Singapore does not rule out possibility of another 'circuit breaker' to tackle COVID-19 outbreak

Gurdip Singh
·5-min read

Singapore, May 4 (PTI) Singapore will not rule out the possibility of imposing a “circuit breaker” for a second time in the country following the recent spike in COVID-19 cases, the health minister said on Tuesday while hoping that the fresh restrictions announced will help avert it.

The Ministry of Health announced further tightening of COVID-19 measures, including limiting social gatherings and the number of distinct visitors to a home to five people from May 8 to May 30. This is a reduction from the eight people allowed currently.

Among other changes, the proportion of employees allowed to return to the workplace will also be reduced during the same period.

'I think it's important for us to clarify that we have not ruled out the possibility of a circuit breaker. Certainly we hope that we won't get there and we must do what we can with this set of measures we've just announced,” Health Minister Gan Kim Yong told a press conference of the multi-ministry task force, which he co-chairs.

'With the cooperation and support of all Singaporeans, I think we probably will be able to avoid having to get to a circuit breaker situation but we cannot rule that out,' he added.

The first 'circuit breaker' period was in place from April 7 to June 1 last year in Singapore when tough lockdown measures were put in place, home-based schooling was started and most workplaces were closed.

Education Minister Lawrence Wong said the situation currently 'is not quite the same' as last year when the circuit breaker was implemented.

'If we look at the indicators in terms of unlinked cases and more carefully in terms of what we are picking out from the sentinel surveillance (infection monitor), I wouldn't say that the situation is where we were ... before we entered the circuit breaker last year,' said Wong.

'We'll liken it more to the early phase when we entered into the COVID-19 outbreak and we were seeing sprinkling of community cases... Maybe more like the situation (in) February, March, rather than right before the circuit breaker, so there is a qualitative difference in the situation assessment by our public health experts,' he added.

Singapore also has “far better” capabilities when it comes to testing and contact tracing now, said the minister who co-chairs the multi-ministry task force.

Meanwhile, five COVID-19 cases at a COVID-19 cluster in the Tan Tock Seng Hospital (TTSH), here, have been found to have the Indian variant of the virus (B16172), Health Ministry, Director, Medical Services, Kenneth Mak said.

Mak said seven cases in three local clusters have the B16172 (Indian) variant.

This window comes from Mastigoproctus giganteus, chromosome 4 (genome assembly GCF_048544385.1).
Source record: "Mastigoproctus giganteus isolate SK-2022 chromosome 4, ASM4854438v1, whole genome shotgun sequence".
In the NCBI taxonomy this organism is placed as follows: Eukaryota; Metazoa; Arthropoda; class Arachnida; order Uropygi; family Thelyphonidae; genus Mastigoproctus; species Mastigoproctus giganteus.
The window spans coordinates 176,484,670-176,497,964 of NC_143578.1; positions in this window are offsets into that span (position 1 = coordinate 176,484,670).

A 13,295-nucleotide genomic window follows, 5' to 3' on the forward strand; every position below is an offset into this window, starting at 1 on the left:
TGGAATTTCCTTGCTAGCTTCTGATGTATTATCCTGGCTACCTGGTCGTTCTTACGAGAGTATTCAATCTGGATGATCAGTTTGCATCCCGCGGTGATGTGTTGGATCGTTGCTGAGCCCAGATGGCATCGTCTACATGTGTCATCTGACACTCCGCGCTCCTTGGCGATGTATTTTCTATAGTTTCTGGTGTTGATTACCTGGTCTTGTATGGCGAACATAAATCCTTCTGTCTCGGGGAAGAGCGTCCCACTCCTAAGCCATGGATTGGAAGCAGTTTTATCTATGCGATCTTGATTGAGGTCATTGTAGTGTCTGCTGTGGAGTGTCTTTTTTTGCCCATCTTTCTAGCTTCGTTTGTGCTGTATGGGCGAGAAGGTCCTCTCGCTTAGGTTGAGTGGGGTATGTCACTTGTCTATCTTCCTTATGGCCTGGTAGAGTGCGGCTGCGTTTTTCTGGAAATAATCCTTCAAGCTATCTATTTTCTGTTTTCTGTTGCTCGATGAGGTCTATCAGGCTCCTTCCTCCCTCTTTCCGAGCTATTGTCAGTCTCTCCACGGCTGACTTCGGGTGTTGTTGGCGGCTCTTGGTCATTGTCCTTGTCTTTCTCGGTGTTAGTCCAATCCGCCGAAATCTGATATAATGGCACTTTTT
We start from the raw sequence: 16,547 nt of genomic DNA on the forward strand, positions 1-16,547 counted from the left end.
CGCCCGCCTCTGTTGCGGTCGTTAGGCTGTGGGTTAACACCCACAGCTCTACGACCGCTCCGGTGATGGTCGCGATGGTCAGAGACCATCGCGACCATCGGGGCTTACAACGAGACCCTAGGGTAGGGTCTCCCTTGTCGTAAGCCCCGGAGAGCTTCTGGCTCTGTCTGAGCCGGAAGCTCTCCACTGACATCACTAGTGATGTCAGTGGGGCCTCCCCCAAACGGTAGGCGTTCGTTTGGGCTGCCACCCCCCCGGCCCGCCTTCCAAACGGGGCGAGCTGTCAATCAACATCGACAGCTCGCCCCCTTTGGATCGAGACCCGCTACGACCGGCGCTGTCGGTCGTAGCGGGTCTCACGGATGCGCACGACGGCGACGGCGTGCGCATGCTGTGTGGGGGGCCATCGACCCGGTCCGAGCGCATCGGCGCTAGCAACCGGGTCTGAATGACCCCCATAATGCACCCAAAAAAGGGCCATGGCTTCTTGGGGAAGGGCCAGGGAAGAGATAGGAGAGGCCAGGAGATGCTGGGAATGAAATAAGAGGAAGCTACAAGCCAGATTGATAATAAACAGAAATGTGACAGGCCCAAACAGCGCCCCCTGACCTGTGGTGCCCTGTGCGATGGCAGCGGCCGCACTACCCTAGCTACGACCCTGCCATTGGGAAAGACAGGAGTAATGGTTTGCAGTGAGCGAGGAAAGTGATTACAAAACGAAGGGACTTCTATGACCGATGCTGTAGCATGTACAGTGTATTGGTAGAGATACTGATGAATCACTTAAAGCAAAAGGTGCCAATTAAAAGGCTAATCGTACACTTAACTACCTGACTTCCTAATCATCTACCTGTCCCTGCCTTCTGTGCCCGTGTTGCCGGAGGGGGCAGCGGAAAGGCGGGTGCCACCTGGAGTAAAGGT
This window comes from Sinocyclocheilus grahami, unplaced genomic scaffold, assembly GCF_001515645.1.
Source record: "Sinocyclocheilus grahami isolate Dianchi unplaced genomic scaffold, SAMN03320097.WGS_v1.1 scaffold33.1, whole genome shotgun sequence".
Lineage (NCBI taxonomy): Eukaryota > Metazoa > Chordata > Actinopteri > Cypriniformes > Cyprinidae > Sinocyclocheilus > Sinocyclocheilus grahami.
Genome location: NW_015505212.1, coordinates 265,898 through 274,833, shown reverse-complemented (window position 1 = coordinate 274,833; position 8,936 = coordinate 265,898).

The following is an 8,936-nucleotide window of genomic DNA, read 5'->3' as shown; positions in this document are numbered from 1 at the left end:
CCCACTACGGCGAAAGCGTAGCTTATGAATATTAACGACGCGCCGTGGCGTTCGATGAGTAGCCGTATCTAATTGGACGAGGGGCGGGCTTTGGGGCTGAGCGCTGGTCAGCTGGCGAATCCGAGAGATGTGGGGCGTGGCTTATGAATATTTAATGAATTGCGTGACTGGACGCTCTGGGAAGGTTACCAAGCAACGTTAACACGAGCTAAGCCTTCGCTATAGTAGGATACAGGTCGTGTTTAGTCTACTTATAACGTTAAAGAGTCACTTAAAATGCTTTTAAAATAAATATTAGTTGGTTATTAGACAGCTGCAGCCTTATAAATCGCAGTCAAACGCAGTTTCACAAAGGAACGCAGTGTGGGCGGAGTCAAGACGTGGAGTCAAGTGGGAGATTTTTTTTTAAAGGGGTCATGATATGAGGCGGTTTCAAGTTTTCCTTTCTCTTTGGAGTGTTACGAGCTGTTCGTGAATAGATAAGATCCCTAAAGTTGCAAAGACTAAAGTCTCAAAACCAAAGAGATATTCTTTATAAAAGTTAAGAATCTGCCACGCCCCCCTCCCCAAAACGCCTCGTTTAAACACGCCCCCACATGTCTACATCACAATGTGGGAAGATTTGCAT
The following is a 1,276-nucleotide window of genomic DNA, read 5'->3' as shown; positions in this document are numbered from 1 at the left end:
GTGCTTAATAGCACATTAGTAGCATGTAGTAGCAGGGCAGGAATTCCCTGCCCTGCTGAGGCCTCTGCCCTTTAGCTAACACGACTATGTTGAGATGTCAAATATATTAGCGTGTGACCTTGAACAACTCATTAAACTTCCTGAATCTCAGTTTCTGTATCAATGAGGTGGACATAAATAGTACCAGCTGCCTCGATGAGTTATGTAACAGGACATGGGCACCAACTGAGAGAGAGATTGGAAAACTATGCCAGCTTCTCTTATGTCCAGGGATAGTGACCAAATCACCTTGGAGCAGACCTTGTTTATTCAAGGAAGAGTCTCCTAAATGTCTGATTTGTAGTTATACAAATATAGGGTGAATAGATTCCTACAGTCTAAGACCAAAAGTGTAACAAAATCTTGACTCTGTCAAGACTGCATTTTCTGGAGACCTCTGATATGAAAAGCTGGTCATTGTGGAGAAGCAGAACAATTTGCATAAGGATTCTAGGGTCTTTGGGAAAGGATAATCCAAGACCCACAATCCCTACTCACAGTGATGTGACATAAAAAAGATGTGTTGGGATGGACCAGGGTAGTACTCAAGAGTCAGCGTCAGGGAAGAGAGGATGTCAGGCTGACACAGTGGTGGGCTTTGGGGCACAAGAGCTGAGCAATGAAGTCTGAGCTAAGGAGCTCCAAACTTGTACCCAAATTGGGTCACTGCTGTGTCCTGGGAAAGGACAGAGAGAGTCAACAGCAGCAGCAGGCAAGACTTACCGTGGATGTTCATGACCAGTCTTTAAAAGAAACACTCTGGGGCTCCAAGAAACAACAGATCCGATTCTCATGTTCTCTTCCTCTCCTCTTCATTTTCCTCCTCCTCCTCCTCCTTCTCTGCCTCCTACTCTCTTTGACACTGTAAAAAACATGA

The viruses in each cluster are “phylogenetically distinct”, which suggests that the clusters are not linked to one another, said the Ministry.

“Based on the early phylogenetic information available to us, the (TTSH) cluster is due to a viral variant, but the vaccine appears to have done relatively well against it,” said Mak.

As of Monday, 29 local cases were identified to be infected with “variants of interest, or variants of concern', said Mak.

A total of 475 imported cases are detected with overseas variants.

Separately, authorities said travellers with recent travel history to higher risk countries and regions will have to serve a 21-day 'stay-home notice' at dedicated facilities from May 8.

Those currently serving their 'stay-home notice' and have yet to complete it before this date will have to serve another seven days at their 'stay-home notice' location.

Higher risk countries and regions refer to all places except Australia, Brunei Darussalam, Mainland China, New Zealand, Taiwan, Hong Kong and Macau.

Minister Wong said the global COVID-19 situation has “worsened”, with new variants and new cases spreading from South Asia to Southeast Asia.

“We are adopting this more stringent border measure up until the end of May, beyond at that time we will do a further review depending on the global situation and the local situation, and we will continue to update and fine-tune our border measures,” he said.

Singapore cannot rely 'solely' on border measures to control the spread of COVID-19, said Wong, who is also education minister.

'Unlike some large or resource-rich countries that can more or less shut their borders for a long time, Singapore cannot afford to do so, certainly not for a prolonged duration of time,' he said, adding that Singapore will continue its 'risk-based approach' to managing borders, by controlling inflow of arrivals, requiring incoming travellers to serve 'stay-home notices' and vaccinating officers working at borders and checkpoints.

Wong added that 'leaks' into the community could happen, even with these tightened measures.

'The point is, we continue to keep our border measures as tight as possible, but we cannot rely solely on border controls. We have to make use of other tools at our disposal: Testing, tracing, safe management measures and now vaccination. If we do all of this well, then we can control the spread of the infection in our community,' he said.

All hospitals in Singapore have been asked to defer non-urgent surgeries and admissions to conserve resources in the healthcare sector amid a rise in cases in the community and at TTSH.

On Tuesday, Singapore reported 17 new coronavirus cases, five of which were from the community. Twelve of these cases were imported and placed on stay-home notice upon arrival. So far, Singapore has reported a total of 61,252 COVID-19 cases and 31 fatalities from the disease. PTI GS IND IND